One grandmother was the dancing school teacher for the Junior Rockettes (the famous dance troupe of showgirls), until she separated and did her own- The Marshallettes, and so she and my mother and my aunt and all the other neighborhood mothers were recruited to dancing school and costumes. And my grandmother (on mothers’ side) had a photographic memory, so she would go to Broadway plays and she would memorize music, and she would come back and play it on the piano, and she would teach everyone to dance. And so by the time I came here (to Los Angeles), I was terrified of all these big personalities! When I started out in New Mexico, everybody was very reserved, very private, very Jehovah’s Witness there, and there were no holidays, they were just very, very, very strict! Not in a bad way strict, just completely different than coming here (to L.A.) in 1974 and your parents are like the biggest cartoons on television at the time with Laverne and Shirley… and All In the Family…
Hollywood Sentinel: (laughs)
Tracy Reiner: And everything was so huge, that everything was a party! And the times that I would visit here was always a holiday, so it was just a dreamland to me. There was a lot more television shows (in L.A.), and my Mom was sort of a junk food freak and she would get like fritos and sodas for breakfast and I would always go home completely sick, but I thought it was the greatest time here, so when I finally moved here, there was a whole new world here that I was never asked to participate in. Like, I didn’t know the personality rules that were going to show up.
Hollywood Sentinel: I’ll bet!
I remember going to the Reiner’s house, and they happened to have the Landau’s and Brooks over, Mel Brooks (actor, singer, comic legend) and Martin Landau (Oscar winning actor who was good friends with James Dean) and (his wife) Barbara Bain (fashion model, dancer, actress – Mission Impossible) and all their kids, and I had never seen charades. And I think they knew that I had never seen charades. So if you can imagine these giant bravado personalities playing this very comfortable family game of charades and I had no idea what they were doing, and I was mortified… terrified it was so scary! But they all laughed over the years, because I didn’t know what ‘Jewish’ was (as a little girl), I didn’t know so many things, and they watched me assimilate. And I am sort of a good example of how someone can learn to do things. Some of it is really coaching, and this game prepared me for things really.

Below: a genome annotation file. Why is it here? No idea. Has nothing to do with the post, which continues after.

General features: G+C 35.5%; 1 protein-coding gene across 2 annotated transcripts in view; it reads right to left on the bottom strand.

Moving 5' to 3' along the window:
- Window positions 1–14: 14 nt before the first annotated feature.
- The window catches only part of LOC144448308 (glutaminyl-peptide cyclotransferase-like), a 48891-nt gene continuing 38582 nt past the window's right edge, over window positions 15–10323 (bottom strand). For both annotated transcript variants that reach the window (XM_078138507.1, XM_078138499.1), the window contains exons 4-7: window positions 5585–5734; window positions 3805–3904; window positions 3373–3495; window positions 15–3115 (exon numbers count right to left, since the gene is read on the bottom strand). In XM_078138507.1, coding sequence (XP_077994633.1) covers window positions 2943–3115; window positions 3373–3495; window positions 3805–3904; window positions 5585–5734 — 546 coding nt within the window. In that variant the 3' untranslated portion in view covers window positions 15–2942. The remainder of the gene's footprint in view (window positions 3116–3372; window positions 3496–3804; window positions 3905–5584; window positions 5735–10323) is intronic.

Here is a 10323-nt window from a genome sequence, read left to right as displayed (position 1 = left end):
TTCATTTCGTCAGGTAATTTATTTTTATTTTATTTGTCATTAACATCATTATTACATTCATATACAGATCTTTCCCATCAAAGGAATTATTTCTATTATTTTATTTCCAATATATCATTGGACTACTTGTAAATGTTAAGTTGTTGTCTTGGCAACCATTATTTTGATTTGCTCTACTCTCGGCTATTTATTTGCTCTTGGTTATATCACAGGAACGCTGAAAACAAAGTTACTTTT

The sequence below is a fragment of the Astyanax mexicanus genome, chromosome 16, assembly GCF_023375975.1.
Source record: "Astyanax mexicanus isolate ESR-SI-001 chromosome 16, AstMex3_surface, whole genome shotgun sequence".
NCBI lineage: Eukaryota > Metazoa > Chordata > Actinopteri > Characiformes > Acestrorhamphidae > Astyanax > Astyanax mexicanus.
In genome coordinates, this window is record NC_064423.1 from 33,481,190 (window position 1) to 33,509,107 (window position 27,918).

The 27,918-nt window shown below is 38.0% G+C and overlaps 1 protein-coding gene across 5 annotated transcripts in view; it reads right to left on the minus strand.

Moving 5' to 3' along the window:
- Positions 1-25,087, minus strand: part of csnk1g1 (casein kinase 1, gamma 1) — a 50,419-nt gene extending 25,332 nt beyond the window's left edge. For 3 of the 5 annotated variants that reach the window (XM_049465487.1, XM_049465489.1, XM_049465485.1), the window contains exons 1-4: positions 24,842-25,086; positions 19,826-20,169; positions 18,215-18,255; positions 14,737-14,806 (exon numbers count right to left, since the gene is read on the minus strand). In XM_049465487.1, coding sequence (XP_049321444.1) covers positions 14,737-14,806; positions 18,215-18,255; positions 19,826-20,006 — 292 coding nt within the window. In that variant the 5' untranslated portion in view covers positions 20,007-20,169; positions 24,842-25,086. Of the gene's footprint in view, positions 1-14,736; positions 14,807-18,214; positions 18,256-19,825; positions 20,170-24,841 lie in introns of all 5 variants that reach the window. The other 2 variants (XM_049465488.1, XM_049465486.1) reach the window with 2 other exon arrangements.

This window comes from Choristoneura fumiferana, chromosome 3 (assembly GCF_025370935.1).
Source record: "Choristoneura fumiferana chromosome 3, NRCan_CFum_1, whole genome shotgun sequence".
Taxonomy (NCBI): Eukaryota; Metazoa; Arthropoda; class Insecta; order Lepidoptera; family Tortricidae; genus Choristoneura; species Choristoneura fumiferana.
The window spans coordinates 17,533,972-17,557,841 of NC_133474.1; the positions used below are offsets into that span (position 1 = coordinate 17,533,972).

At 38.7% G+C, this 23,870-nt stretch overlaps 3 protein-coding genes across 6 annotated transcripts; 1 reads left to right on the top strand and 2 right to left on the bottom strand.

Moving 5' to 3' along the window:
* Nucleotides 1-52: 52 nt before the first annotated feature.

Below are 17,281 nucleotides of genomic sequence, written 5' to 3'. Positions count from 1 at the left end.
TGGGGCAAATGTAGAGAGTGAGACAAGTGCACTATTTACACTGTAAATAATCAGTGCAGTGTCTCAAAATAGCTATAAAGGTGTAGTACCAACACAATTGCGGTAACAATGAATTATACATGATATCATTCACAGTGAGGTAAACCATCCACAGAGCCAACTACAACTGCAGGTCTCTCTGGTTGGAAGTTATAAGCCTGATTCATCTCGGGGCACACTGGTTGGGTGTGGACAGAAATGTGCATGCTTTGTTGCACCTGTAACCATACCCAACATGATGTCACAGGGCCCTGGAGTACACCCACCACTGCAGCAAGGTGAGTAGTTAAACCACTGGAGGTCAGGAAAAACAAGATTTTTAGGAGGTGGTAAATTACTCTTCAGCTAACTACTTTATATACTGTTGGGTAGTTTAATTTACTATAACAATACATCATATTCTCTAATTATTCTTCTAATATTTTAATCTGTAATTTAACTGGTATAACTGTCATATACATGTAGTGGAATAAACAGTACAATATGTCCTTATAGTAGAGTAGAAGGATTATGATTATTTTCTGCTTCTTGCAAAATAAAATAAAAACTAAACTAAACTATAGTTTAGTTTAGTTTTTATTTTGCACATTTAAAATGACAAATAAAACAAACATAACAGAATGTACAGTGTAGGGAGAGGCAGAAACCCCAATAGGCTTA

Hollywood Sentinel: That’s great.
Because my next field is entertainment, it’s not advertised, like casting directors- there aren’t jobs listed (for them much) really- it’s a word of mouth thing, you have to learn, there’s no real training, you can sort of think you are going to learn at school and acting classes and that, but they don’t tell you that (in Hollywood), ninety nine percent of your performance is based on your behavior and your comfort level. And they tell you that it’s an art form- and it is in a way- but what it comes down to is your ability to be comfortable in a room full of people and talk. So for me it was a big overall lesson. I had to learn how to talk with them for real, and then I could learn how to talk with simulated text in a theatre sense. So being big and bravado isn’t always an innate thing. I was shy. When I was thirteen, I didn’t talk.